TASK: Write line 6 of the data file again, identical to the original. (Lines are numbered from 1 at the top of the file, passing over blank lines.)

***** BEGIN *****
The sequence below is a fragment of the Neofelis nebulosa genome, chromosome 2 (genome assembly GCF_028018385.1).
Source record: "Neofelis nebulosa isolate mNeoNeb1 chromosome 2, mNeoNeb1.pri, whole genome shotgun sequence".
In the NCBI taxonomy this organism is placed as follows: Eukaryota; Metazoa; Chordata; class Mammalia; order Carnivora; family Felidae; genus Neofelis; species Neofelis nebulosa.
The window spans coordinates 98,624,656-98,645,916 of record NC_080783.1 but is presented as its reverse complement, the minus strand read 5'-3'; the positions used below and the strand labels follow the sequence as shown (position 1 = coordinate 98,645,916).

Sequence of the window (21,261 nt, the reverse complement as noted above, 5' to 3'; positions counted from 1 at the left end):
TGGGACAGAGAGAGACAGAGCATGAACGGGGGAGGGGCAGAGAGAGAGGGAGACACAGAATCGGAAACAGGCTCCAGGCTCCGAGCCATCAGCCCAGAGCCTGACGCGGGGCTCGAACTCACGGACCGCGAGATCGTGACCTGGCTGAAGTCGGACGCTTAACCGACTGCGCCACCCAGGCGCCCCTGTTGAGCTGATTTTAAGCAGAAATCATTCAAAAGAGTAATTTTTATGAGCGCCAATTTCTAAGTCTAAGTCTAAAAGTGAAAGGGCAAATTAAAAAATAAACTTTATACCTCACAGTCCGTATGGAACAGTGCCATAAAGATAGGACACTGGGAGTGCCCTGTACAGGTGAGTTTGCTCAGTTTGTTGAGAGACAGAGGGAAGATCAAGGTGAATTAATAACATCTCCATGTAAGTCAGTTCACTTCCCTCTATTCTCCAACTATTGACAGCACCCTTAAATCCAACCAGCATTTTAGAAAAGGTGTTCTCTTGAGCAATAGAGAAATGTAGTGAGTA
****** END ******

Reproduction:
TGGGACAGAGAGAGACAGAGCATGAACGGGGGAGGGGCAGAGAGAGAGGGAGACACAGAATCGGAAACAGGCTCCAGGCTCCGAGCCATCAGCCCAGAGCCTGACGCGGGGCTCGAACTCACGGACCGCGAGATCGTGACCTGGCTGAAGTCGGACGCTTAACCGACTGCGCCACCCAGGCGCCCCTGTTGAGCTGATTTTAAGCAGAAATCATTCAAAAGAGTAATTTTTATGAGCGCCAATTTCTAAGTCTAAGTCTAAAAGTGAAAGGGCAAATTAAAAAATAAACTTTATACCTCACAGTCCGTATGGAACAGTGCCATAAAGATAGGACACTGGGAGTGCCCTGTACAGGTGAGTTTGCTCAGTTTGTTGAGAGACAGAGGGAAGATCAAGGTGAATTAATAACATCTCCATGTAAGTCAGTTCACTTCCCTCTATTCTCCAACTATTGACAGCACCCTTAAATCCAACCAGCATTTTAGAAAAGGTGTTCTCTTGAGCAATAGAGAAATGTAGTGAGTA